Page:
What are the chances of success with brace therapy?
Success of orthodontic treatment especially depends on your child's active involvement. Therefore, be sure to keep to the regular follow-up appointments and maintain optimum dental hygiene. This means that nothing stands between your child and their healthy teeth!
Is any residue visible on my child's teeth when the braces are removed?
Don’t worry: Although there are still traces of glue left on teeth after removing brackets, they are completely eliminated with various polishers by the orthodontist. So, if your child has taken care to ensure proper dental hygiene, no trace of orthodontic therapy will remain on their teeth.
My child doesn't want visible braces. What other options do we have?
Even if braces are now deemed to be "absolutely normal," some kids are too ashamed to wear them. In some cases, tooth and jaw misalignments can be treated by using so-called lingual braces. They are fastened on the inside of the tooth and cannot be seen from the outside. Many contemporary brace wires are manufactured from a special material allowing them to exert a continuous slight pressure on teeth which can lead to faster and more comfortable movement of the teeth for your child. Another option: a series of nearly invisible, removable aligners are used instead of traditional braces. But this therapy method is not advised with all misalignments.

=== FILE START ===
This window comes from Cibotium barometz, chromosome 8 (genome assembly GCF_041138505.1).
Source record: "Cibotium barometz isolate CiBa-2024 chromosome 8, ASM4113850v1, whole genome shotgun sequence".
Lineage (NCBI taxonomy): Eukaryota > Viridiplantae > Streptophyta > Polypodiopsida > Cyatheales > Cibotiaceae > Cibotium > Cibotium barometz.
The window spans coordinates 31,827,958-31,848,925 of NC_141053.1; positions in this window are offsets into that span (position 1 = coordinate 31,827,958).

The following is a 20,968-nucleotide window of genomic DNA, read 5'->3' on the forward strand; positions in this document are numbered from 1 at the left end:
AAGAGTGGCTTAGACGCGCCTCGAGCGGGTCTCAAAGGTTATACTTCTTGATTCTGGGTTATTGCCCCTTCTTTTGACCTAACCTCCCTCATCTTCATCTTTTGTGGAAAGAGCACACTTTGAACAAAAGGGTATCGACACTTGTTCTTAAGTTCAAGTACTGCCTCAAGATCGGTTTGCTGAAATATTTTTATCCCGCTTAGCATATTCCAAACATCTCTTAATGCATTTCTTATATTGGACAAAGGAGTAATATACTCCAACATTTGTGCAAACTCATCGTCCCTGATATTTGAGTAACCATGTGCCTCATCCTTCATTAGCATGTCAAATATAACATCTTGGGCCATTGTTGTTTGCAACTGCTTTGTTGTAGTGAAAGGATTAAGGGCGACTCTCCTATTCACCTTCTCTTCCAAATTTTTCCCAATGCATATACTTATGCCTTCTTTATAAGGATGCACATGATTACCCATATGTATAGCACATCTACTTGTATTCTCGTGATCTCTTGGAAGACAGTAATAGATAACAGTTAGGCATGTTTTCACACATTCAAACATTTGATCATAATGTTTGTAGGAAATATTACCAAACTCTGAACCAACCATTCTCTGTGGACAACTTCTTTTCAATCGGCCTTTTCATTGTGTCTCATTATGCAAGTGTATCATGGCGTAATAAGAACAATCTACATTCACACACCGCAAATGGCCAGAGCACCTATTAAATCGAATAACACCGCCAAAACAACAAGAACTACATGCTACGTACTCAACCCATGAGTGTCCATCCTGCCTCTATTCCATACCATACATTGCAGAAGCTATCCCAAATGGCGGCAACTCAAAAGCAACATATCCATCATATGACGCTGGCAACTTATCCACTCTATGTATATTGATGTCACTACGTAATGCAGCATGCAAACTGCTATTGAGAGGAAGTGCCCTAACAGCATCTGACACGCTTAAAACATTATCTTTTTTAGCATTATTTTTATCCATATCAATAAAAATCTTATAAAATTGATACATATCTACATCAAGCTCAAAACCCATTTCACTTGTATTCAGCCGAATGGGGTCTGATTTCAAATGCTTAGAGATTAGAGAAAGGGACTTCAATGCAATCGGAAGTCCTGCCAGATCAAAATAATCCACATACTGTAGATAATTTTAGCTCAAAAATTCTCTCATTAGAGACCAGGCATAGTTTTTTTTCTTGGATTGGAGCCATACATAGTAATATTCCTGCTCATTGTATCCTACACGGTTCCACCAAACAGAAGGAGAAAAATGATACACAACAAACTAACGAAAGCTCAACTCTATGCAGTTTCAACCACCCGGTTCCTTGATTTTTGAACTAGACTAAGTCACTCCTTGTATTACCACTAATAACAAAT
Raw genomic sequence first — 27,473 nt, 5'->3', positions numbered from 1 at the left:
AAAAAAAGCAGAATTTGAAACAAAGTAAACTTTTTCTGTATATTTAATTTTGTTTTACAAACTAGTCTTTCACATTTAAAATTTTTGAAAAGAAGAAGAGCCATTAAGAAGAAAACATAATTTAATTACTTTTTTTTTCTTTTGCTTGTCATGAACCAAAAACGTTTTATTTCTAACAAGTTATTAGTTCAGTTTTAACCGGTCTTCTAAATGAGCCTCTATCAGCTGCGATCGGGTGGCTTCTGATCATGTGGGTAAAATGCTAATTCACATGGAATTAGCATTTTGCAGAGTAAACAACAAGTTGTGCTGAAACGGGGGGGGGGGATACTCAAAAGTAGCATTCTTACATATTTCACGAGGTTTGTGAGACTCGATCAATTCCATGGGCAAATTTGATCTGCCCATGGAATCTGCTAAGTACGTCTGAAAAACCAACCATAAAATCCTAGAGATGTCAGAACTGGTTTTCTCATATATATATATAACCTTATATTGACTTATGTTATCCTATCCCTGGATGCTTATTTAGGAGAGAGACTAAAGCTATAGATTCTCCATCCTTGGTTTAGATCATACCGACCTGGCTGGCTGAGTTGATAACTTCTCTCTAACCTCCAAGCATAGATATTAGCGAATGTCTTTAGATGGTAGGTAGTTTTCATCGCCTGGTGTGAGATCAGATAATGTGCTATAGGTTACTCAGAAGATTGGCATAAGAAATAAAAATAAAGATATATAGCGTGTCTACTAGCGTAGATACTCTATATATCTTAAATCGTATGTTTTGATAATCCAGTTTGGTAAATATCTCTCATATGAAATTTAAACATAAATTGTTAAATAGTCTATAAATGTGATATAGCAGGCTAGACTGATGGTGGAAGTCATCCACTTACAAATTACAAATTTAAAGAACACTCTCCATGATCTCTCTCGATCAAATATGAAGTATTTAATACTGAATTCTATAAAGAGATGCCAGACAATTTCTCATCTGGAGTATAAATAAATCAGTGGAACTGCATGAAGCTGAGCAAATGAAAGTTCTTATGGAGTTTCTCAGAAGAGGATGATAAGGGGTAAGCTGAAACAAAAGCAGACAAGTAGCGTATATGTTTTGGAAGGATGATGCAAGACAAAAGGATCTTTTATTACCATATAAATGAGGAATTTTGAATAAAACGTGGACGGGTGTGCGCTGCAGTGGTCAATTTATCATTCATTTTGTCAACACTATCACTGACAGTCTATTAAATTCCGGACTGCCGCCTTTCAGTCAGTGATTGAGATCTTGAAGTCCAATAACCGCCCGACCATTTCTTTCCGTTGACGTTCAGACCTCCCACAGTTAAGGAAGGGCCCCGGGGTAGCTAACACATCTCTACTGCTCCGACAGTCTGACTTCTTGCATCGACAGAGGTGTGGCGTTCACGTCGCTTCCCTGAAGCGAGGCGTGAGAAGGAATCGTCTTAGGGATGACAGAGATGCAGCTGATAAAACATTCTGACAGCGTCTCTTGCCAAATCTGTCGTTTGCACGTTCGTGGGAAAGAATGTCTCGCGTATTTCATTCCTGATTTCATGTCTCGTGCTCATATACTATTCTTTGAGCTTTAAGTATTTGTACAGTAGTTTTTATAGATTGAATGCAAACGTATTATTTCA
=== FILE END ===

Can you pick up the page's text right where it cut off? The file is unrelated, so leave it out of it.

My child plays a musical instrument. Can braces be a hindrance?
Playing wind or brass instruments such as the trumpet, requires some flexibility and delicacy at the beginning. With a little practice and patience, playing musical instruments is no problem with braces either.
My child has a tongue piercing. Can that affect the orthodontic treatment?
In this case, your child should be especially careful. Tongue-piercing jewellery can cause braces and teeth to break – or the rubber bands can be damaged due to contact with the piercing.
Your orthodontist will be pleased to discuss these and many other questions with you in detail.